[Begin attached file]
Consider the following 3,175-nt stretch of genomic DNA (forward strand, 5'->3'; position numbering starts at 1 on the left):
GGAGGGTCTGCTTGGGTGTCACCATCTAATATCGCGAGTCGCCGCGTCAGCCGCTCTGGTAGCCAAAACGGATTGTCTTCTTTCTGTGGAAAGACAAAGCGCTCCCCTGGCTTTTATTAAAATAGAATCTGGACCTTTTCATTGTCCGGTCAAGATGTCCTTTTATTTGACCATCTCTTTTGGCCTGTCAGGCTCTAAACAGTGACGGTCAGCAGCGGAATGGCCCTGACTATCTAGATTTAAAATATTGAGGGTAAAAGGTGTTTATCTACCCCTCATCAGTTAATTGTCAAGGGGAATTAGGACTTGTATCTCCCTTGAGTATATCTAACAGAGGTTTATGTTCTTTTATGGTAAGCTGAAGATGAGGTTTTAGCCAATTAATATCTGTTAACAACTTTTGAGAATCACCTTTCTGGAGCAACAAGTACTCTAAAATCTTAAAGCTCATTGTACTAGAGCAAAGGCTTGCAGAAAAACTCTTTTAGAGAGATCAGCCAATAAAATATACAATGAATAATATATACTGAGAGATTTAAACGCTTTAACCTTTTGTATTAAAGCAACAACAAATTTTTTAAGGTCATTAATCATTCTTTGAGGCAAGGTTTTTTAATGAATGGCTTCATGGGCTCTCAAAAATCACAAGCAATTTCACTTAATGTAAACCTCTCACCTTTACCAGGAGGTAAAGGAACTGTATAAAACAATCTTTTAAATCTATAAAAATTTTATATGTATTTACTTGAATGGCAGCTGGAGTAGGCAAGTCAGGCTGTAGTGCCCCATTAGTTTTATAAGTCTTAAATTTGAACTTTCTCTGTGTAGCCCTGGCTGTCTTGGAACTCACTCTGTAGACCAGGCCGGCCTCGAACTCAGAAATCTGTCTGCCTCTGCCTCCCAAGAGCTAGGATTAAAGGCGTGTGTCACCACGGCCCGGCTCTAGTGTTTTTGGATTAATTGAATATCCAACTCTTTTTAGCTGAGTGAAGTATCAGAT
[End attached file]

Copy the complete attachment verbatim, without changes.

Consider the following 3,175-nt stretch of genomic DNA (forward strand, 5'->3'; position numbering starts at 1 on the left):
GGAGGGTCTGCTTGGGTGTCACCATCTAATATCGCGAGTCGCCGCGTCAGCCGCTCTGGTAGCCAAAACGGATTGTCTTCTTTCTGTGGAAAGACAAAGCGCTCCCCTGGCTTTTATTAAAATAGAATCTGGACCTTTTCATTGTCCGGTCAAGATGTCCTTTTATTTGACCATCTCTTTTGGCCTGTCAGGCTCTAAACAGTGACGGTCAGCAGCGGAATGGCCCTGACTATCTAGATTTAAAATATTGAGGGTAAAAGGTGTTTATCTACCCCTCATCAGTTAATTGTCAAGGGGAATTAGGACTTGTATCTCCCTTGAGTATATCTAACAGAGGTTTATGTTCTTTTATGGTAAGCTGAAGATGAGGTTTTAGCCAATTAATATCTGTTAACAACTTTTGAGAATCACCTTTCTGGAGCAACAAGTACTCTAAAATCTTAAAGCTCATTGTACTAGAGCAAAGGCTTGCAGAAAAACTCTTTTAGAGAGATCAGCCAATAAAATATACAATGAATAATATATACTGAGAGATTTAAACGCTTTAACCTTTTGTATTAAAGCAACAACAAATTTTTTAAGGTCATTAATCATTCTTTGAGGCAAGGTTTTTTAATGAATGGCTTCATGGGCTCTCAAAAATCACAAGCAATTTCACTTAATGTAAACCTCTCACCTTTACCAGGAGGTAAAGGAACTGTATAAAACAATCTTTTAAATCTATAAAAATTTTATATGTATTTACTTGAATGGCAGCTGGAGTAGGCAAGTCAGGCTGTAGTGCCCCATTAGTTTTATAAGTCTTAAATTTGAACTTTCTCTGTGTAGCCCTGGCTGTCTTGGAACTCACTCTGTAGACCAGGCCGGCCTCGAACTCAGAAATCTGTCTGCCTCTGCCTCCCAAGAGCTAGGATTAAAGGCGTGTGTCACCACGGCCCGGCTCTAGTGTTTTTGGATTAATTGAATATCCAACTCTTTTTAGCTGAGTGAAGTATCAGAT